A Mess of Greens: The Story Behind Southern Cuisine

Combining food and gender studies, UT professor Elizabeth S. D. Engelhardt’s new book,  A Mess of Greens: Southern Gender and Southern Food, lies at the intersection of two of history’s often overlooked—but fruitful—genres.

Examining the ways in which Jim Crow-era policies shaped Southern choices about food, Engelhardt’s book uses perspectives from historical, literary, environmental, and American studies to show how different races and classes came together during Reconstruction (sometimes as servants and mistresses, but also often simply around a kitchen table) to shape Southern cuisine.

Southern foodways are often portrayed as stable, timeless sources of nostalgia—as revered for their culinary excellence as the static traditions they are meant to represent.

But as Engelhardt shows in a text that takes into account industrialization, environmental degradation, and women’s increased role in the work force, Southern food (and notions of what constitutes proper Southern food) is remarkably dynamic.

The book focuses on five different moments in the history of Southern cuisine, starting with moonshine—not the drink itself, but rather the narrative surrounding it and the Prohibition era in American society. Anxiety over moonshine reflected a national worry over the increasing sexual, financial, and personal liberation of women.

After the moonshine era, Engelhardt moves on to the reform movement revolving around cornbread, which was seen as a coarse holdover to be replaced by beaten biscuits (which represented modernity and refinement). Following that is a discussion of the tomato canning clubs of the 1910s, which represented yet another campaign to empower young girls and promote self-sufficiency.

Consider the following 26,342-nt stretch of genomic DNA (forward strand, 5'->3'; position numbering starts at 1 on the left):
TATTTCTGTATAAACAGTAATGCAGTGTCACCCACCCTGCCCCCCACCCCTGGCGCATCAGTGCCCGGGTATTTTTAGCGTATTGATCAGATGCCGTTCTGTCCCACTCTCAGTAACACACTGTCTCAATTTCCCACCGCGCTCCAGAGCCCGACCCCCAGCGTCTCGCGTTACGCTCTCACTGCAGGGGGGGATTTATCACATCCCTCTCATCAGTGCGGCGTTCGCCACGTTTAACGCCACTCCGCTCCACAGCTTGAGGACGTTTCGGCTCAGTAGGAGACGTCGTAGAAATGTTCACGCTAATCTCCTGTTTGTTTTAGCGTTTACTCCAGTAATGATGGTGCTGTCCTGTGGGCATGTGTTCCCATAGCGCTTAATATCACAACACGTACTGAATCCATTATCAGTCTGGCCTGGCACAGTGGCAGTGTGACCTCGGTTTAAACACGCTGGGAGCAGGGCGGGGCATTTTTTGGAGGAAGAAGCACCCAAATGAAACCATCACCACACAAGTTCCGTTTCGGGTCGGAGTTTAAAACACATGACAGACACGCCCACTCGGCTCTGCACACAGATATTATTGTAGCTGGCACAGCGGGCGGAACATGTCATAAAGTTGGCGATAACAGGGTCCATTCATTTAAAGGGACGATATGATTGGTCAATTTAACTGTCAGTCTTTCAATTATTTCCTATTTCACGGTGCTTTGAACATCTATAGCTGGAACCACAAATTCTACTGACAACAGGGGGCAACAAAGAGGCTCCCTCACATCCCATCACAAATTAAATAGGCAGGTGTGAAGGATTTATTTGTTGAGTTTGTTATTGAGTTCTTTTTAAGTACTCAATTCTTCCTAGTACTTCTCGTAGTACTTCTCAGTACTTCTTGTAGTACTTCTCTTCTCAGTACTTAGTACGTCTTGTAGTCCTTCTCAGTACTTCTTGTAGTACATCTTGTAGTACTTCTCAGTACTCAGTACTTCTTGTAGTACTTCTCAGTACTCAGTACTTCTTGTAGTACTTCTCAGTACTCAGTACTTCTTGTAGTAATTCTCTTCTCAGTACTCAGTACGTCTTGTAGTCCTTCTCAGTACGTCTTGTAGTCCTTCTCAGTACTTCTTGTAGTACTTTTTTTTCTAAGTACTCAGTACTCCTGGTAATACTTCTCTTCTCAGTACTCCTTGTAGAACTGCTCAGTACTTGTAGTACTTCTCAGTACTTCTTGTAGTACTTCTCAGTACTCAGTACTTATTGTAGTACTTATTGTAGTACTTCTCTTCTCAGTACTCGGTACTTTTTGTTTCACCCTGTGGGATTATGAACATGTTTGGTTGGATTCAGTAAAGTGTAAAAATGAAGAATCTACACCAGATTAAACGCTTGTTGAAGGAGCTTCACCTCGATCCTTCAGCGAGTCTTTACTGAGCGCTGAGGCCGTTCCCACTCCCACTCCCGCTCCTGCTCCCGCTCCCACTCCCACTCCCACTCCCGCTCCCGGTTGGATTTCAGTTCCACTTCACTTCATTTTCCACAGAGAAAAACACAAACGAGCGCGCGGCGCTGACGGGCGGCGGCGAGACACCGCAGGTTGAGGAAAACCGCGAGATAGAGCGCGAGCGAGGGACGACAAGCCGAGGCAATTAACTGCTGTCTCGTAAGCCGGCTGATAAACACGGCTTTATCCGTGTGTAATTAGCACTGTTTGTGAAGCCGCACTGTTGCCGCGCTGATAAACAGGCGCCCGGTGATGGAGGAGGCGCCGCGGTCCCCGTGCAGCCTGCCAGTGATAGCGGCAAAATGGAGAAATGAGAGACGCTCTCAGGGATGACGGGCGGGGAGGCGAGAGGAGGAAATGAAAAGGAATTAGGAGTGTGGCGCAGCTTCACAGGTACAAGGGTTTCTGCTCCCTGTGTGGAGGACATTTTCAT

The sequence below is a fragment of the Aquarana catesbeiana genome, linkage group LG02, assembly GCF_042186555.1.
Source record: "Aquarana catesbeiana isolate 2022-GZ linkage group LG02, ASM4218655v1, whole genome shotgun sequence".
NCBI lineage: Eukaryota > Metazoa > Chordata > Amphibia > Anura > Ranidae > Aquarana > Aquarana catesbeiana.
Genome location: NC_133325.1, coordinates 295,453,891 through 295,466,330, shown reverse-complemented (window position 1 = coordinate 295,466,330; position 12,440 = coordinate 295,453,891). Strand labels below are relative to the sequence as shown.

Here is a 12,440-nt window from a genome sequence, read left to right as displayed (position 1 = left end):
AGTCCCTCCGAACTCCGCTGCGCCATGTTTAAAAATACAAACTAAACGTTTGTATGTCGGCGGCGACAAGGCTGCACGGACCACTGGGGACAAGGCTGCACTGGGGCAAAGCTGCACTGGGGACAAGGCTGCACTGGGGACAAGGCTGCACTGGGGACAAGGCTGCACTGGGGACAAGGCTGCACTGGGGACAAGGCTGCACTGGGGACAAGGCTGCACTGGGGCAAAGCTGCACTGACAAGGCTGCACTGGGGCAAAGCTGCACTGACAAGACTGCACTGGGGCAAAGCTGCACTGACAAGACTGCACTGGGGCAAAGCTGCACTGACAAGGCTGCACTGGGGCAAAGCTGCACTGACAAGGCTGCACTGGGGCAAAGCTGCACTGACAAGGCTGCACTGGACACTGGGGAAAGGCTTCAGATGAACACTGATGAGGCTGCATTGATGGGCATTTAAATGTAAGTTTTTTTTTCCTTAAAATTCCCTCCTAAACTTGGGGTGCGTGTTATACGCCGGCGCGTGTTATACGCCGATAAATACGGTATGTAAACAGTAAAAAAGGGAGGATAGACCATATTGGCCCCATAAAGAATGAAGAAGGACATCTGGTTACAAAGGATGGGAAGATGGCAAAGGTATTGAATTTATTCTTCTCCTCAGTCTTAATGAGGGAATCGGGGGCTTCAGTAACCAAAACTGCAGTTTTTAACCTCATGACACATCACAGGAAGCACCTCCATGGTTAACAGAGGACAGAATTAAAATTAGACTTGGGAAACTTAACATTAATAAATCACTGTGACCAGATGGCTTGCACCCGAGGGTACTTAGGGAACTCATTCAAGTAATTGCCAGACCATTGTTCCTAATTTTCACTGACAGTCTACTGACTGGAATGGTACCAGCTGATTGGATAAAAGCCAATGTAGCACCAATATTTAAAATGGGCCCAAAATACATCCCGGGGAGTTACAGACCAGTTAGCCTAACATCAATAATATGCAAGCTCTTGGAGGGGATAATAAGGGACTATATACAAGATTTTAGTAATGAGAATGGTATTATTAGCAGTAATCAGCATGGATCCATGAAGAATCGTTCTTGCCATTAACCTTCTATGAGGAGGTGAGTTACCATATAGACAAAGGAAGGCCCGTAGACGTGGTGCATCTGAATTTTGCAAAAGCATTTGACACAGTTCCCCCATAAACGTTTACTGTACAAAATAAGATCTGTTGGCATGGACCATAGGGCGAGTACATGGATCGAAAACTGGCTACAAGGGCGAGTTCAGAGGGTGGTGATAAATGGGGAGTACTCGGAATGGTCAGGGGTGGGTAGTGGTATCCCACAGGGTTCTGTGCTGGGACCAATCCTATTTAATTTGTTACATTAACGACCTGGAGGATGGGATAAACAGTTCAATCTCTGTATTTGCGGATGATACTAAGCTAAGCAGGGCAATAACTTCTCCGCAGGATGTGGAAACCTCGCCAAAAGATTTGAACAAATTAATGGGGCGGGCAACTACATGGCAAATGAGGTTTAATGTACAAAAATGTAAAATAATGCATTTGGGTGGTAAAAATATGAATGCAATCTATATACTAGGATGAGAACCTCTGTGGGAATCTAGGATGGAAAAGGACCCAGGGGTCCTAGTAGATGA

The next topic in the book is the South’s persistent struggle with pellagra, a disease of malnutrition that afflicted mostly poor factory workers, which proved a lack of proper food can also shape a cuisine.

The fifth and final historical moment examined by Engelhardt is the phenomenon of curbside markets and cookbooks. Both represented a forum for women to discuss social issues, in addition to providing a vehicle for the transmission of culinary knowledge.

As Engelhardt demonstrates, as frozen and unchanging as the canon of what constitutes proper Southern food may seem today, it wasn’t always this way. By parsing out the industrial, environmental, and social causes of how it came to be how it is, we can learn a lot about about what it meant to be a Southern woman—and a cook—in the late 19th and early 20th centuries.

Photo by Marsha Miller.


Tags: , , , ,


No comments

Be the first one to leave a comment.

Post a Comment